|2008 - Ryan Torain||2||15||69||34.5||4.6||19||1||0||0||0||0||0||0|
The biggest question mark hovers over Ryan Torain, who has played less football than I have over the past two years. He hasn't exactly been stocking shelves at Walmart, but he certainly hasn't been able to run full speed for some time. Starting in 2005 with the Sun Devils, he missed four games, and then in 2007 missed a total of nine games, including the final seven of the year with a fractured right toe and ankle injuries. In Denver, of course, he didn't get off to a hot start, with the worst news being the damaged ACL.
While people point to his very limited play against Cleveland as promising, I found that I didn't really like what I saw, including a nearly vertical running posture, and a lanky, drawn-out style that exposes him to too many different force angles. But there were pluses, including his vision and quick cutting ability.
After missing over 90% of critical practice time and game experience over the last two years, Ryan Torain is heading into a brand new offensive system, and is essentially a rookie all over again. Outside of working with Turner and Dennison last year, he has nothing going for him, and will need to bring everything he has to the table.
I can't imagine Denver cutting him before training camp, but any medical alerts about him should be weighted very seriously with regards to his future. I am hoping to see nothing less than "100%" and "Full Speed." It is very important that the RBs be ready to absorb McJedi's new offense starting with OTAs. Any holdup and the Torain Train may never make the station.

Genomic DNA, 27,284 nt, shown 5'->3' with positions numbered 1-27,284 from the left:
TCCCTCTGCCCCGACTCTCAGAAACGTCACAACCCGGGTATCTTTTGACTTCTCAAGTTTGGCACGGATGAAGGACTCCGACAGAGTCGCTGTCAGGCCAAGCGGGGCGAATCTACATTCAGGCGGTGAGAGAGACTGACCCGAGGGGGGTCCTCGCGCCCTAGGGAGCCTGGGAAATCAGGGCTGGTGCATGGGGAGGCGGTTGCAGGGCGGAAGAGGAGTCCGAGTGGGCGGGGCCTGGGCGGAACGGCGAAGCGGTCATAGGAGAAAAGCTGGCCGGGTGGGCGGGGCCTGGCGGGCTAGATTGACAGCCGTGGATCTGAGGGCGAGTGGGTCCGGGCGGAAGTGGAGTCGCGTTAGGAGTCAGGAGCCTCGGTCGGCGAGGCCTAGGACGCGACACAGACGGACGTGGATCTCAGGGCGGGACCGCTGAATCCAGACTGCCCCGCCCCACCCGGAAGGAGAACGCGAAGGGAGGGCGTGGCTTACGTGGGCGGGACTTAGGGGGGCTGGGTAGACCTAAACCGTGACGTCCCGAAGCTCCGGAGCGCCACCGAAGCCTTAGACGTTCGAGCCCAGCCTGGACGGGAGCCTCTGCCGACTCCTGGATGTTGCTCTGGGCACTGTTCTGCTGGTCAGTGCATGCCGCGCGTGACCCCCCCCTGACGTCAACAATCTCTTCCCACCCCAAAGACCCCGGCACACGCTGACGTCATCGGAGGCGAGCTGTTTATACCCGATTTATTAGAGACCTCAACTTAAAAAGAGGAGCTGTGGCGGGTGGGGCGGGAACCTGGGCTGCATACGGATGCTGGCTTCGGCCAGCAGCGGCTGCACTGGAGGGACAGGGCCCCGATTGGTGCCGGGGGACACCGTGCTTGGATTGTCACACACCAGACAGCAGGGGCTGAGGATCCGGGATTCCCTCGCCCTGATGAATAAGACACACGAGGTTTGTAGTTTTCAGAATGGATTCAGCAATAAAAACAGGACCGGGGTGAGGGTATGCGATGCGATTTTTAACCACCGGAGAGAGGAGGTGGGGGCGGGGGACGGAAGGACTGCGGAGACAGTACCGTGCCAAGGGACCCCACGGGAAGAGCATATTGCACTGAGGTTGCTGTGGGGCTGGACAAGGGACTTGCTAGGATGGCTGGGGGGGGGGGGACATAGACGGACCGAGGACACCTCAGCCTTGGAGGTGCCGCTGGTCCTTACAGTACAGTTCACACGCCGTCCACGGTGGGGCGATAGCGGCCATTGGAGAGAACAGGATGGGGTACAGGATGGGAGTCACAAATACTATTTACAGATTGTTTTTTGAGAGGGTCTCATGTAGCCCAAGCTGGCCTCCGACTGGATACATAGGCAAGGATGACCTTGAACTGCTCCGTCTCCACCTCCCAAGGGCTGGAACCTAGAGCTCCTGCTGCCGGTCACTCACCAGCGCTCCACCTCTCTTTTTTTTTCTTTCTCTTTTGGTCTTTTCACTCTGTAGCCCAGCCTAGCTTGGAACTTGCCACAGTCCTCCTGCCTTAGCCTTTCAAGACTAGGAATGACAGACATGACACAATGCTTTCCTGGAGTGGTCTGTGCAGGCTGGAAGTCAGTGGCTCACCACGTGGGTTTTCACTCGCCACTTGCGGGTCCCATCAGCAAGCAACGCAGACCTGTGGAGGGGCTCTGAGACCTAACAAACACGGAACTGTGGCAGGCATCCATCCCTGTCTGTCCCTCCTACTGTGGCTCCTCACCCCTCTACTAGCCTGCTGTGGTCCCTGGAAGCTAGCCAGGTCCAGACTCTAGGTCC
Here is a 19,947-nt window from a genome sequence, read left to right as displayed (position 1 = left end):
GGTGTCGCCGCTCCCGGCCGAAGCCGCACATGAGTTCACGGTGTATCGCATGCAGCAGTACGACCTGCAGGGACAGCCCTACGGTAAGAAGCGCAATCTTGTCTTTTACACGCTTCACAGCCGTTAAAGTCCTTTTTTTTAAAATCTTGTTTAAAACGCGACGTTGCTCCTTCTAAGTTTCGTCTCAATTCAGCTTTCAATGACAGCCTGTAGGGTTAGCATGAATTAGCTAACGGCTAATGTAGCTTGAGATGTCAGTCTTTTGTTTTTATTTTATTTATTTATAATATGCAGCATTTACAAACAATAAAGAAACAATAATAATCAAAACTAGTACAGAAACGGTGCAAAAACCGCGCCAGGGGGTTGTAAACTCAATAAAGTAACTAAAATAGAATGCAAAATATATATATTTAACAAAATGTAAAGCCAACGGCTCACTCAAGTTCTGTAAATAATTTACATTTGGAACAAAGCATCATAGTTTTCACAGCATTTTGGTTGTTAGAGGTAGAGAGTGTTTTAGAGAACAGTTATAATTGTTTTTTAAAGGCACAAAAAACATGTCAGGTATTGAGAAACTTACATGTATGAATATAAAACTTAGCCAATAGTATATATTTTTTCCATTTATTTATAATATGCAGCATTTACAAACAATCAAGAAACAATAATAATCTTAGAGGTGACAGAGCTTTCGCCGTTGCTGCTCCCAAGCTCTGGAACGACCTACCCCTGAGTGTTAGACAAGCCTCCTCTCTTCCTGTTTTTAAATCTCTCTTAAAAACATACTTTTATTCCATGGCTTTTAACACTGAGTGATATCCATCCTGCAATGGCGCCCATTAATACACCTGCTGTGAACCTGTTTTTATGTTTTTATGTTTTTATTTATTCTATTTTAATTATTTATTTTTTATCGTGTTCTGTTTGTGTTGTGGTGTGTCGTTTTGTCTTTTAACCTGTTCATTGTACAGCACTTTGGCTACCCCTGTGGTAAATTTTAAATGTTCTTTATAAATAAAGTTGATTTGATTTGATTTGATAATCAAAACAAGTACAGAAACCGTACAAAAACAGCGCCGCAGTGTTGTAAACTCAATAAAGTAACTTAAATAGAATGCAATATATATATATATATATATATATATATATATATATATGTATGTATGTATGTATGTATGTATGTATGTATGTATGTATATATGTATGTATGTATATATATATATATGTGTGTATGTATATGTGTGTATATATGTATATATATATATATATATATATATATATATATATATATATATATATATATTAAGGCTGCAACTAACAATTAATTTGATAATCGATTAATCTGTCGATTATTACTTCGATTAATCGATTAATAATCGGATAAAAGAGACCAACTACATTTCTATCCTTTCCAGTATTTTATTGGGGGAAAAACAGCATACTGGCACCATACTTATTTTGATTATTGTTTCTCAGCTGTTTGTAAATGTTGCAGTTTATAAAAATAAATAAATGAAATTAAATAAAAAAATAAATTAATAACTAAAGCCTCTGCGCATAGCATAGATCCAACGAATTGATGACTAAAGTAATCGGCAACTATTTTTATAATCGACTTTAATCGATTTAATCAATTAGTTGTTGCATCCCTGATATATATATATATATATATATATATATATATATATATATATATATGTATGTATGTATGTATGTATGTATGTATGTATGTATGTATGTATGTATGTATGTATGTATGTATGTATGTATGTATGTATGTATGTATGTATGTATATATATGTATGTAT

|2008 - Peyton Hillis||10||68||343||34.3||5.0||19||5||14||179||17.9||12.8||47||1|
There is little to be added to the discussion on Hillis that BroncoBear didn't already cover in his fantastic piece, Peyton Hillis: The Hammer in 2009? 61% of MHR users felt that Peyton had proven what he needed to in his action as a starter, in order to be considered the primary back in the new offense. I will try to limit myself here to looking at the downside of Peyton as a the projected starter.
In Peyton's corner you have his toughness, the vote of confidence from his Pro Bowl center, his tremendous hands, heck, even his choice of end-zone celebration endears him to the fans. The dissenting opinions are few and far, and there is little traction for a truly spirited debate about Peyton's potential. But one idea which can stand on its own is how Peyton's virtues of toughness, fearlessness and power coupled with his particular bruising style of play put him in harm's way as often as they help the team, much like Jay's take no prisoner's mentality frequently reverses the field for the Broncos. Peyton is a player who draws hits like a magnet draws iron, and the result is a battering that only he has the ability to stand up to. This style of play led to fractured vertebrae in college, but again his toughness shines through, with the injury sidelining him only half the expected amount of time.
In the final analysis I have only two concerns regarding Hillis. The first is whether he will be available for a December playoff run, due to the pounding he would take as a starter, and the second, which is intimately tied to the first, is that I question whether he would be used to his maximum potential if he were required to be lined up in the backfield as the main back all the time.